Linda Fairstein is America’s foremost legal expert on crimes of sexual assault and domestic violence. She led the Sex Crimes Unit of the District Attorney’s Office in Manhattan for 26 years.
She’s also a bestselling author of 12 novels featuring Manhattan prosecutor Alexandra Cooper.
Readers know that many of Alex’s favorite restaurants mentioned in her novels are real places, and that they happen to be some of Fairstein’s favorite restaurants too.
The novels draw on Fairstein’s legal expertise as well as her knowledge of and affection for the rich history of the city of New York.
And therein lies the problem as far as I am concerned.
Fairstein seems rather determined to educate her readers and peppers each of her novels with frequent bursts of mini-lectures.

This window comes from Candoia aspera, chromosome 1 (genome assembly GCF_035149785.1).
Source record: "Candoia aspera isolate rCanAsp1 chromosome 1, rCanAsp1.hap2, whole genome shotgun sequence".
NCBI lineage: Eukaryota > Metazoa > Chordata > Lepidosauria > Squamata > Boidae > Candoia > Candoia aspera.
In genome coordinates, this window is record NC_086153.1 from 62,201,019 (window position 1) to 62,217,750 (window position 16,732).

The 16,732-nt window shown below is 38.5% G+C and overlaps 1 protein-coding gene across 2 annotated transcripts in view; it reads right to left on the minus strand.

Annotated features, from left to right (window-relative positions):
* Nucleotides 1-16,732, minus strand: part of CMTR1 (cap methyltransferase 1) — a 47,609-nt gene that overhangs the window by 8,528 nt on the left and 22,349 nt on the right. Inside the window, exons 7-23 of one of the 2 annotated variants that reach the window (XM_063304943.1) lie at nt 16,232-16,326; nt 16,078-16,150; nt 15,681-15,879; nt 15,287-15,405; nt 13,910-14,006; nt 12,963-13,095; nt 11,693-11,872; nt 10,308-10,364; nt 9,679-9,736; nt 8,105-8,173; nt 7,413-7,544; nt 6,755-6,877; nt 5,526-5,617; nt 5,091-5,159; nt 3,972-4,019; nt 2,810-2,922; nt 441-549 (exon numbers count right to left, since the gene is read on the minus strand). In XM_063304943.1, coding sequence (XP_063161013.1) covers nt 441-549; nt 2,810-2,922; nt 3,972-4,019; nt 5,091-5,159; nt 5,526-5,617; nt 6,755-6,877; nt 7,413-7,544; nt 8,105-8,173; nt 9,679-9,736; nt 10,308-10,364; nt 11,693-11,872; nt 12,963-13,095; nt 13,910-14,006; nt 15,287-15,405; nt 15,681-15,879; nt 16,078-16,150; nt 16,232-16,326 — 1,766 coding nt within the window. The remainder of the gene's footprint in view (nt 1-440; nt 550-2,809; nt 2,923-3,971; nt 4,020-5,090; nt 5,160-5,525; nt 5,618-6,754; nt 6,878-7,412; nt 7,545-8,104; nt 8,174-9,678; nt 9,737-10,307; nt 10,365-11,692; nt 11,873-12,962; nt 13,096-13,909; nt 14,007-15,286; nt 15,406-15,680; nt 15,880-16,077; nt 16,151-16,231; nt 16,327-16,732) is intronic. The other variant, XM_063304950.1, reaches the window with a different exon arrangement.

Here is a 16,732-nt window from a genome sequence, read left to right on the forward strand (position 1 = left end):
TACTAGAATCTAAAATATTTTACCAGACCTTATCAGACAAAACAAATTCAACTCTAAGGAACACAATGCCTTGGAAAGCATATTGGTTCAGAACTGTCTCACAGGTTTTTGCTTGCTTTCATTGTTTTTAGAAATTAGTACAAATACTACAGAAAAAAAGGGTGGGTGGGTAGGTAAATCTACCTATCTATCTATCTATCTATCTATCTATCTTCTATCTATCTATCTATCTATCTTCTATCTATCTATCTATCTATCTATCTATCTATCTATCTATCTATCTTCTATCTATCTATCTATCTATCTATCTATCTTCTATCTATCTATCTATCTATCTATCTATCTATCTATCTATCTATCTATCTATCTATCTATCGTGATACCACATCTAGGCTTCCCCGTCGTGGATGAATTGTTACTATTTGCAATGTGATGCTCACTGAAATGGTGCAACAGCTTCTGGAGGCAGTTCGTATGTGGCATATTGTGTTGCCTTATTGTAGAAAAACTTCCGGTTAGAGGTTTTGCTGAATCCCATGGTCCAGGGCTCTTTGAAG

While some readers may find that educational, I on the other hand find it rather annoying maybe because I already know most of the so-called little known facts that she delights in revealing. In Hell Gate, for example, readers get a lesson on the origin of the word “tontine” and background information on some stately mansions still standing in New York city.
Other than that, she’s a great story teller and her books are great reads.
In her latest, Hell Gate, the usual characters are there – Mike Chapman, Mercer Wallace, etc although I’m not sure I can stomach another Fairstein book with the increasingly obnoxious Mike Chapman.
Chapman’s relationship with Cooper reminds me of that between Mulder and Scully of The X-Files – at times the mixed feelings Cooper has for Chapman makes for interesting reading, and may well be the only reason why I might plough through another Fairstein book.